Atlanta Ballet takes dance out of the studio

More than just a garden

The Atlanta Botanical Garden has become a center for entertainment beyond the greenhouses, flower gardens and restful shady spots. Entry fees ($18.95; $12.95 ages 3-12) will get you into the garden, which includes the exhibit Imaginary Worlds: Plants Larger Than Life. Horticultural artists have created 19 fantastic living sculptures from hundreds of thousands of plants, including cobras towering overhead, fish dancing on water, and a giant goddess emerging from the earth. Through Oct. 31.

Cocktails in the Garden

Mix and mingle at a cocktail party in the garden, including disc jockeys, chef demos and performances such as Wabi Sabi and the Alliance Theatre. Also, Art and Science Cafe during Cocktails in the Garden is a series of discussions exploring the unique and innovative ways artists and scientists work together. 6-10 p.m. every Thursday through September. Adults $18.95, members free.

Concerts in the Garden

Outdoor concerts on a grassy lawn start at 8 p.m.; seating is general admission. Tickets are available from and at garden admissions.

Aug. 9: Mary Chapin Carpenter and Shawn Colvin. Two of America’s best-known singer-songwriters, these longtime friends share the stage as an intimate duo, performing material spanning their careers as well as some of their favorite songs. $59.50 or $57.50 for members

Aug. 10: Bruce Hornsby and the Noisemakers with Railroad Earth. He’s played with Ricky Skaggs, Christian McBride, the Range and the Grateful Dead, but Hornsby and his Noisemakers have released five albums together as well, most recently 2011’s live “Bride of the Noisemakers.” $56.50 or $54.50 for members.

Aug. 18: Roger Hodgson of Supertramp. He’s been touring on his own since 1997, even joining Ringo Starr’s All Starr Band in 2001. $52.50 or $49.50 for members.

The Atlanta Ballet's Wabi Sabi performs for Cocktails in the Garden. 6:30 p.m. Aug. 15 and 22. Performances are free with regular admission into the Atlanta Botanical Garden. 1345 Piedmont Ave. N.E., Atlanta. 404-876-5859,

Blooms, booze and a bit of ballet.

That’s a winning formula, and the past two summers Atlantans have seen just how great it can be.

On special evenings at the Atlanta Botanical Garden, dancers from the Atlanta Ballet have performed among the roses and rhododendrons, on the grass, and outside the greenhouse while up to 1,200 visitors chill out with cocktails served from cash bars. The popular dance events, part of the Cocktails in the Garden series, are set for Aug. 15 and 22.

Such performances are more than just a fun way for Atlantans to watch dance and enjoy a drink in a pretty setting. For the dancers, taking work out of the studio can provide a sense of freedom and a chance to connect with audiences, said John Welker, a principal dancer with the Atlanta Ballet.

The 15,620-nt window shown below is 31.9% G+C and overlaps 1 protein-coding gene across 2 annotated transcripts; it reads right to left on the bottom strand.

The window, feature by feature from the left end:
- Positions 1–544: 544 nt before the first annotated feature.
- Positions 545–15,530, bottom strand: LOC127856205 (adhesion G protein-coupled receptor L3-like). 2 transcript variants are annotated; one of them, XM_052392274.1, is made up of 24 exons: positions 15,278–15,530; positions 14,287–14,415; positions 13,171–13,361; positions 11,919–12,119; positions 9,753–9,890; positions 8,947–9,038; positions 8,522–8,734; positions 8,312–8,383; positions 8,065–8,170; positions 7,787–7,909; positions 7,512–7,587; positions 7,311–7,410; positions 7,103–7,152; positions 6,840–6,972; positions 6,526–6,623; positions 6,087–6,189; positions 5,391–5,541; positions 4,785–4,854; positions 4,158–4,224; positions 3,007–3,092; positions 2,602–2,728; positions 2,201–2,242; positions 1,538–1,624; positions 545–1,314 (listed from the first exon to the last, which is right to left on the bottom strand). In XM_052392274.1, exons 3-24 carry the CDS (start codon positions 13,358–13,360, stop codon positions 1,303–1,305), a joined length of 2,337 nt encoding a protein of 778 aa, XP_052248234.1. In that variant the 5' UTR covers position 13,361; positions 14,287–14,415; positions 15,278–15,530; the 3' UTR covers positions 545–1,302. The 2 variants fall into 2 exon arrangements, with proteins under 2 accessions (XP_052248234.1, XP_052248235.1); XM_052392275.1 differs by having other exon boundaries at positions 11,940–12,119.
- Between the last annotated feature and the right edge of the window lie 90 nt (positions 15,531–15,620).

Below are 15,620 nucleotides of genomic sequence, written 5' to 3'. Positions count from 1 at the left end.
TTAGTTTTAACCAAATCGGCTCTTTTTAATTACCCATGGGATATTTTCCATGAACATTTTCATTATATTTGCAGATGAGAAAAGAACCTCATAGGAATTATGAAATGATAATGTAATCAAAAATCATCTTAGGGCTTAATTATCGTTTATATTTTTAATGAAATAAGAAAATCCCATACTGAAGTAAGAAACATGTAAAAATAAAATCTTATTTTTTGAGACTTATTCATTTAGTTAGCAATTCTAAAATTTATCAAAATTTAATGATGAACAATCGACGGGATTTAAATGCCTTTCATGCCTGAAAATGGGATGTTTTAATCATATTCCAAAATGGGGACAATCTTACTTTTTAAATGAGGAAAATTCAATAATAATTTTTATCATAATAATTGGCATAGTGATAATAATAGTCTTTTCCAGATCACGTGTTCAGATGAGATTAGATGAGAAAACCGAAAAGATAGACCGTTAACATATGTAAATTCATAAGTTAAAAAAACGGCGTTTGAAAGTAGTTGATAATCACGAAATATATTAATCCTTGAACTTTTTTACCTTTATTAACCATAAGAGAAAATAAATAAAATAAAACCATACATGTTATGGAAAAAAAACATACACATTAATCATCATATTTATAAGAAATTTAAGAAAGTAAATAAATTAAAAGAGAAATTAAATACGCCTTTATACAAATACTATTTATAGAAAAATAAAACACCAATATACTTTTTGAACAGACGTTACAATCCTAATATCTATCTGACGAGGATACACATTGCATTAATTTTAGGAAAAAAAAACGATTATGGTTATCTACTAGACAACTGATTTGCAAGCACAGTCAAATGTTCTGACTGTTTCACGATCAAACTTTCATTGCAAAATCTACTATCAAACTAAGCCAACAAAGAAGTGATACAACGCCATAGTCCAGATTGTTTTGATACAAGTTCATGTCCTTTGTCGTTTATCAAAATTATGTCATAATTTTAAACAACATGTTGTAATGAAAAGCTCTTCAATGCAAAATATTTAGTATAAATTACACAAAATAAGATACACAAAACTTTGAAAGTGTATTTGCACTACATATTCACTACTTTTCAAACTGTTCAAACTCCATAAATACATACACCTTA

“There’s a feeling of empowerment that comes with leaving four walls behind,” said Welker, founder of Wabi Sabi, the ballet’s company within a company that takes dance to places like the garden.

“There’s a sense of grandeur and freedom that you don’t always get in a studio or stage setting,” he said.

Welker unveiled the new chamber performance group, consisting of eight Atlanta Ballet members and four apprentices, in 2011. The adaptable group has since performed in Woodruff Park downtown, at Inman Park’s Whitespace Gallery, at the High Museum for its late-night Culture Shock series, at North Georgia’s Sautee Nacoochee Center and elsewhere. The Wabi Sabi troupe takes its name from a Japanese aesthetic that finds beauty in the simplicity and integrity of the cycles of the natural world.

Wabi Sabi dances can vary in style from traditional to modern, tango to hip-hop, and everything in between, truly testing a dancer’s range, Welker said. The company also gets the chance to commission new works from emerging choreographers, and company members get the opportunity to choreograph their own work.

There are things you will see at a Wabi Sabi show you would almost never encounter at a traditional ballet performance. Dancers venture across lawns and into fountains, and enthusiastic viewers sometimes break into spontaneous dance performances of their own. Between dances, there’s even a chance for visitors to chat with company members about their work.

“Getting instant feedback is great,” Welker said. “I’m surprised by the questions people have, by how smart they are.”

Connecting with audiences up close, he said, is also crucial for a developing dancer’s growth.

“Some beginning dancers aren’t always as aware of how viewers might be reacting to what they’re doing,” he said. “But when they’re this close to the audience, they palpably feel how the decisions they make can resonate.”

Dancers and viewers typically travel together from location to location throughout the evening. As viewers enter the garden, they’re given a map with the various times and locations of performances, making the evening a sort of treasure hunt.

Welker said visitors can expect to see about seven dances in various locations. This year features new works by Atlanta Ballet Company dancers Peng-Yu Chen, Heath Gill and Tara Lee. There also will be works from guest choreographers, including Rachelle Scott, a dancer with New York’s renowned Cedar Lake Contemporary Ballet, and Michael Smith, a dancer with the Joffrey Ballet.

For the Cocktails in the Garden events, the performances are free with paid regular admission to the garden.

With the garden in bloom and the dancers set to perform, it’s simply a matter of picking which cocktail best suits the evening.

“I’m a whiskey guy myself,” Welker said when asked what he might recommend. “But if we’re unlucky with the weather, maybe a dark and stormy. If it’s sunny, a mojito. But, in the end, I’m always partial to something classic, with bourbon.”